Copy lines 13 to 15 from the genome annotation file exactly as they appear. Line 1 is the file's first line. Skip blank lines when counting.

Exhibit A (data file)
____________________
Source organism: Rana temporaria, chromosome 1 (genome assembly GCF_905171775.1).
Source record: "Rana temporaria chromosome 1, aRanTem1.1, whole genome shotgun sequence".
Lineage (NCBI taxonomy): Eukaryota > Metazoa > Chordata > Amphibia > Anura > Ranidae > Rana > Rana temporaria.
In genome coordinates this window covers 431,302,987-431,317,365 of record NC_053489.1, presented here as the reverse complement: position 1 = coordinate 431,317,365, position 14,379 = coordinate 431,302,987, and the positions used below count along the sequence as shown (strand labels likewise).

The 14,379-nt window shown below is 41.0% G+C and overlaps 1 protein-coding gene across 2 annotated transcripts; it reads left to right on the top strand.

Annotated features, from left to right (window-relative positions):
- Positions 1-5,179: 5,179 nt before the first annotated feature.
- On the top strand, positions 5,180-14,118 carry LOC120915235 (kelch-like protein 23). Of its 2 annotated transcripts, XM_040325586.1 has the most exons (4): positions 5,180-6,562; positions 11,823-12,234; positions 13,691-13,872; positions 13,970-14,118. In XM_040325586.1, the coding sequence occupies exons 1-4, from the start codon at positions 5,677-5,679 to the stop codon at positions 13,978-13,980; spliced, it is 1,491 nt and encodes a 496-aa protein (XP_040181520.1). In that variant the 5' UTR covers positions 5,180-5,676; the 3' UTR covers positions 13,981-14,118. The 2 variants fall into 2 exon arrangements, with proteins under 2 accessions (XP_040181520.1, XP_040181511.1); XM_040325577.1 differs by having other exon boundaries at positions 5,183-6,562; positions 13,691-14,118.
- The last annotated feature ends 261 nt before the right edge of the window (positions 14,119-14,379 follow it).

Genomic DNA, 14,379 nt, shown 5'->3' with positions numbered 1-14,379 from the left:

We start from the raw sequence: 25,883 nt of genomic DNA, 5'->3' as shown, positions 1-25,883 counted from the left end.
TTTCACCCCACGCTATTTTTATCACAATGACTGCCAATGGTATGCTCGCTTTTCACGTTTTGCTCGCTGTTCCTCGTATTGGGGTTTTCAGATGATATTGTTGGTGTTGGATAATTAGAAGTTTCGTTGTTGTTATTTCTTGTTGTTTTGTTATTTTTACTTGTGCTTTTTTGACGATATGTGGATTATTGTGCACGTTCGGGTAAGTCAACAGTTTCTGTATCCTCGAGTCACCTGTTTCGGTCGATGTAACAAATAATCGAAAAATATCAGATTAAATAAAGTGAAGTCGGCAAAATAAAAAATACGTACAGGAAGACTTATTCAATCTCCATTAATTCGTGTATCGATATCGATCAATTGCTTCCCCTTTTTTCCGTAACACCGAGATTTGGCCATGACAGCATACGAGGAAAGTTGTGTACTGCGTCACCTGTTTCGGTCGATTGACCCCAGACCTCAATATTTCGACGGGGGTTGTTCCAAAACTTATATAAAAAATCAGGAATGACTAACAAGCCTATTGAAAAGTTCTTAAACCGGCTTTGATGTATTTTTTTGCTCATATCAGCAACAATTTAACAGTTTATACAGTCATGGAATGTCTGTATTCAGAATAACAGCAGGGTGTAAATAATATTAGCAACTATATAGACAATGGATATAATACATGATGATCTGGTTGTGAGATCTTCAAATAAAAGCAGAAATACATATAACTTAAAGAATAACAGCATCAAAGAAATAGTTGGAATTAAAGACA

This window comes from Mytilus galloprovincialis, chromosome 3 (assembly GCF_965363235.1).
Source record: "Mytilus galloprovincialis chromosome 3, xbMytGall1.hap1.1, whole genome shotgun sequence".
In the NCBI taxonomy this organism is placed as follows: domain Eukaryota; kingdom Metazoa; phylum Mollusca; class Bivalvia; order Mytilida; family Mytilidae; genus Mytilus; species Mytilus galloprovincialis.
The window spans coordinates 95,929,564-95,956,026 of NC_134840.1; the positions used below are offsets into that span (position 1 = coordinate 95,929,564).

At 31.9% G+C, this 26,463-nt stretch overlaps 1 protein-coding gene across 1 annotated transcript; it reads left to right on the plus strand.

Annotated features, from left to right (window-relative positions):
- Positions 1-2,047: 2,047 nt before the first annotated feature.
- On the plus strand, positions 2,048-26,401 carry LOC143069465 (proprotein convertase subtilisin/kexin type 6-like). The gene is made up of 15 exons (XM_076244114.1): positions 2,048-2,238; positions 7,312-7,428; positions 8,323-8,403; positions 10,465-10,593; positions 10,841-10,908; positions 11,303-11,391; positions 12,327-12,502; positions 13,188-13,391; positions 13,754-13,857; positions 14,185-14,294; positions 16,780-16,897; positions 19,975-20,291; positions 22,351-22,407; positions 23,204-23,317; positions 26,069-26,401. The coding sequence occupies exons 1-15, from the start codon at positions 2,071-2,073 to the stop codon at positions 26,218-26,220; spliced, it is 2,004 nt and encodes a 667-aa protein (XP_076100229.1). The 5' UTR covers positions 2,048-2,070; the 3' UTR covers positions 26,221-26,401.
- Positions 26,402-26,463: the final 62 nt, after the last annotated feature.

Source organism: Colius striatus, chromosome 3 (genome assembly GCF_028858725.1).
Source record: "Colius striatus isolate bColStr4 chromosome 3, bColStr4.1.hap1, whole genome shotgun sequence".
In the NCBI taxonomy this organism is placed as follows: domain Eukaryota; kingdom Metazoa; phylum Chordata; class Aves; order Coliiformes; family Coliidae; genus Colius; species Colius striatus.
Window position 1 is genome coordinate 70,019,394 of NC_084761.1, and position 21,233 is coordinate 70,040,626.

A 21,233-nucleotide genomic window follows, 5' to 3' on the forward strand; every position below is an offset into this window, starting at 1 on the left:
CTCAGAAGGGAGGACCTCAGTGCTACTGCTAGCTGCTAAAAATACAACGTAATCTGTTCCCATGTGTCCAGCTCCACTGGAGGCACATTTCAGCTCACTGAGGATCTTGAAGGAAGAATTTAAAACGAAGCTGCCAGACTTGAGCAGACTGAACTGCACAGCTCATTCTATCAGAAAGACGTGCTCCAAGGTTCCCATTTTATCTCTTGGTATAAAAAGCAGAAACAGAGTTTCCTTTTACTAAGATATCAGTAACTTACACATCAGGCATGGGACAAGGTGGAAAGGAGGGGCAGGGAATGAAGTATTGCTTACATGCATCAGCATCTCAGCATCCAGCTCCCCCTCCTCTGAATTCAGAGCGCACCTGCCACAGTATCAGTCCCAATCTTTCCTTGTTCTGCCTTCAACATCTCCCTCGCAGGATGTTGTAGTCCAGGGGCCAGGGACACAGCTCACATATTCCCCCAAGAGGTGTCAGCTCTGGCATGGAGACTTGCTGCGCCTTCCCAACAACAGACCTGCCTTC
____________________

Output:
This window comes from Mytilus galloprovincialis, chromosome 3 (assembly GCF_965363235.1).
Source record: "Mytilus galloprovincialis chromosome 3, xbMytGall1.hap1.1, whole genome shotgun sequence".
In the NCBI taxonomy this organism is placed as follows: domain Eukaryota; kingdom Metazoa; phylum Mollusca; class Bivalvia; order Mytilida; family Mytilidae; genus Mytilus; species Mytilus galloprovincialis.